Here's what's in Trump's executive order against social media companies

Today, Trump will announce his executive order against social media companies, the day after Twitter added a fact-checking note to two of Trump's misleading tweets. Surprising nobody, Trump's draft order goes after Section 230 of the Communications Decency Act of 1996 that is an essential protection for free speech on the Internet. (Here's the EFF's explanation of Section 230.) From CNN:

"In a country that has long cherished the freedom of expression, we cannot allow a limited number of online platforms to hand-pick the speech that Americans may access and convey online," the draft order says. "This practice is fundamentally un-American and anti-democratic. When large, powerful social media companies censor opinions with which they disagree, they exercise a dangerous power."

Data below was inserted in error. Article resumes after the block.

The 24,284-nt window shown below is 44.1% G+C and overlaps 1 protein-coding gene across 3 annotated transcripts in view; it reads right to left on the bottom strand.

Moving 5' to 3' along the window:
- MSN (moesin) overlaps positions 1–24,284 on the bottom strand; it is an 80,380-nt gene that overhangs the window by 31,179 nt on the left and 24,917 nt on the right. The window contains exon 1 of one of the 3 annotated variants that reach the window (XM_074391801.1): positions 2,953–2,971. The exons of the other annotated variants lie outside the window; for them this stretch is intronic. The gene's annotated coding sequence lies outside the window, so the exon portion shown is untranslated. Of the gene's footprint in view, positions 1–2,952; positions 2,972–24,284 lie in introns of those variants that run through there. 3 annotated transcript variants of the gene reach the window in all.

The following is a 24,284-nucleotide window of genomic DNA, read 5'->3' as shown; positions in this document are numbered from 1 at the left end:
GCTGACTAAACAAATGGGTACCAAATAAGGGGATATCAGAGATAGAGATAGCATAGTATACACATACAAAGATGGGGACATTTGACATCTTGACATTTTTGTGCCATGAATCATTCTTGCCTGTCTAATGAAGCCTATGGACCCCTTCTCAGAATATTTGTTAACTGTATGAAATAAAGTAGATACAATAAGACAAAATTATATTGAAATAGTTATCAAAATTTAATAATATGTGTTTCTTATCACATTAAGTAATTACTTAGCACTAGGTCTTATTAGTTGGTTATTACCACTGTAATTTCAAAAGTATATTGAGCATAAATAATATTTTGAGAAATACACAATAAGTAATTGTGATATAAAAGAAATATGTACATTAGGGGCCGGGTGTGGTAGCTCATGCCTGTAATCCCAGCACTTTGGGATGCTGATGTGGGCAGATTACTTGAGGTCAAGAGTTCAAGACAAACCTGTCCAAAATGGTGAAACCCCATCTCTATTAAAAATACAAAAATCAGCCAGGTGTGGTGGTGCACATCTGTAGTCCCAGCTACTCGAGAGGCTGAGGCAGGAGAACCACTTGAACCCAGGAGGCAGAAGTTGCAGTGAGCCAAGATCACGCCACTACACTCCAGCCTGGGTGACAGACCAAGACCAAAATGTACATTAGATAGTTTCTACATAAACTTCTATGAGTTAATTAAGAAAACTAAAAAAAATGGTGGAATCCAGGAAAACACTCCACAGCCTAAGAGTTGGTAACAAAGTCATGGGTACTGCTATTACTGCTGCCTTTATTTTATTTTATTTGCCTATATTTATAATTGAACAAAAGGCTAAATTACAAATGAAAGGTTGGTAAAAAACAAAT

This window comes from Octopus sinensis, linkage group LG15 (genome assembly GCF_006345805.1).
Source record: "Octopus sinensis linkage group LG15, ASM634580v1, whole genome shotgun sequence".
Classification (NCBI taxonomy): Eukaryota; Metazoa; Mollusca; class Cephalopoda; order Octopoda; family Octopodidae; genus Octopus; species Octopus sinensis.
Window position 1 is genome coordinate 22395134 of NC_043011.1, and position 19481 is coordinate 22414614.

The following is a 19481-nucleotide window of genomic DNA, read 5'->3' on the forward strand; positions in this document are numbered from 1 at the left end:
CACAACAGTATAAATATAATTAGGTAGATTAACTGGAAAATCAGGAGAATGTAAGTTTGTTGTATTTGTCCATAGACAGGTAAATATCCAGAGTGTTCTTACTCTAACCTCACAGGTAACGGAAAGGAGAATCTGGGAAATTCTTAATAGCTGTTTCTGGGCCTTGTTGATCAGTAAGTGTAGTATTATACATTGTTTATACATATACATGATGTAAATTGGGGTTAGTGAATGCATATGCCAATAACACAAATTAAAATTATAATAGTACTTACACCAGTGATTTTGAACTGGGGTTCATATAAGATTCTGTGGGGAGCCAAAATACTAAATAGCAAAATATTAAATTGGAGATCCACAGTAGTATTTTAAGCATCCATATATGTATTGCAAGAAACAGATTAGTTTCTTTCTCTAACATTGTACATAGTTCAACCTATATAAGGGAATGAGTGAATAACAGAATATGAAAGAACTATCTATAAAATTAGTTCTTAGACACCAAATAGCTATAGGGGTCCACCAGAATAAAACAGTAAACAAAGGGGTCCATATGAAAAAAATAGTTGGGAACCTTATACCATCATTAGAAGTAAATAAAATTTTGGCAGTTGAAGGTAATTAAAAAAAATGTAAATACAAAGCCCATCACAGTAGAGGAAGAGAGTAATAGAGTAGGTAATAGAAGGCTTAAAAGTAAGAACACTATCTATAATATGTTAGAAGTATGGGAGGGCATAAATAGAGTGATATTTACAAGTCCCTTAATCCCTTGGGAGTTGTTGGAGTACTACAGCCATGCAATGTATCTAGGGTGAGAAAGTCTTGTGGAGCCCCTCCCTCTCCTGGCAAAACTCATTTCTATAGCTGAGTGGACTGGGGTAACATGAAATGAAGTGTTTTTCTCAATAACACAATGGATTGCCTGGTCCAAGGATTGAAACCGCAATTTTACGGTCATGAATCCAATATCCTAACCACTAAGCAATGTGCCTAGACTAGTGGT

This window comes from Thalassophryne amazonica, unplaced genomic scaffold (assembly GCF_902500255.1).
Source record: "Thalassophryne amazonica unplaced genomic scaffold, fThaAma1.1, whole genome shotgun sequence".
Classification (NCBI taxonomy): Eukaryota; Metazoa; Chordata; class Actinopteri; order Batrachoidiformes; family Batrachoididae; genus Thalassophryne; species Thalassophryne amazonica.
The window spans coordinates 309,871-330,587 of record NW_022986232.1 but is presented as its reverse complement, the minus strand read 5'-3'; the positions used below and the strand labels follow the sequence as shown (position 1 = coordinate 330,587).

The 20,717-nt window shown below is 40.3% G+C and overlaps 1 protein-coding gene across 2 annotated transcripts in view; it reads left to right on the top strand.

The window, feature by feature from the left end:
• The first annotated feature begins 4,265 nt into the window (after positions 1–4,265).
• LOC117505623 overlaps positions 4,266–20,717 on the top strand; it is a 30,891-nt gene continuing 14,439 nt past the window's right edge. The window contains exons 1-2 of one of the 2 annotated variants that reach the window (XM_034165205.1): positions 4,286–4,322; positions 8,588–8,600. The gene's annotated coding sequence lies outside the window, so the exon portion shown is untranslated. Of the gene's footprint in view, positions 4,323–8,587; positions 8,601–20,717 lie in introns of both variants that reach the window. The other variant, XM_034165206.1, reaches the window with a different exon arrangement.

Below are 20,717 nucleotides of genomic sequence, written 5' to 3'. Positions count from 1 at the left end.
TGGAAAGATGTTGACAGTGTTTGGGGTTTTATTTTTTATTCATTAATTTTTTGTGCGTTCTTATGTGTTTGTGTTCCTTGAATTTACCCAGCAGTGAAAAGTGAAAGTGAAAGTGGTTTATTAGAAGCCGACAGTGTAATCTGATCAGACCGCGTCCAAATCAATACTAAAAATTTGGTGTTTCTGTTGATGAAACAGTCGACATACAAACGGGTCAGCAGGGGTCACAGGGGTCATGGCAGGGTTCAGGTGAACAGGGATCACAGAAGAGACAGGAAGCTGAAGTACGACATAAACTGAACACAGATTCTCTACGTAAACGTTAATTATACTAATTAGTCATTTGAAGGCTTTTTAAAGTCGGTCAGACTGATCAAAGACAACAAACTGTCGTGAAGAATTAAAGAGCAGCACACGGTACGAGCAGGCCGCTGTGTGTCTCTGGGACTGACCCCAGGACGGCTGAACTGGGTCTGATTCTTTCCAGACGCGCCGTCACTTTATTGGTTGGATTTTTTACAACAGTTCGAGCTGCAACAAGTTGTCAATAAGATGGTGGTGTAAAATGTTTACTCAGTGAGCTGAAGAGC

[...]

Under the order, the Commerce Department would ask the Federal Communications Commission for new regulations clarifying when a company's conduct might violate the good faith provisions of Section 230 -- potentially making it easier for tech companies to be sued.

That is consistent with a draft order whose text CNN first reported last summer -- and which prompted FCC officials to push back on the plan privately.

The draft order instructs the Justice Department to consult with state attorneys general on allegations of anti-conservative bias. It bans federal agencies from advertising on platforms that have allegedly violated Section 230's good-faith principles.

Finally, the draft order would direct the Federal Trade Commission to report on complaints about political bias collected by the White House and to consider bringing lawsuits against companies accused of violating the administration's interpretation of Section 230.

The provisions regarding the FTC could raise additional legal questions, as the FTC is an independent agency that does not take orders from the President.

UPDATE: The full text leaked.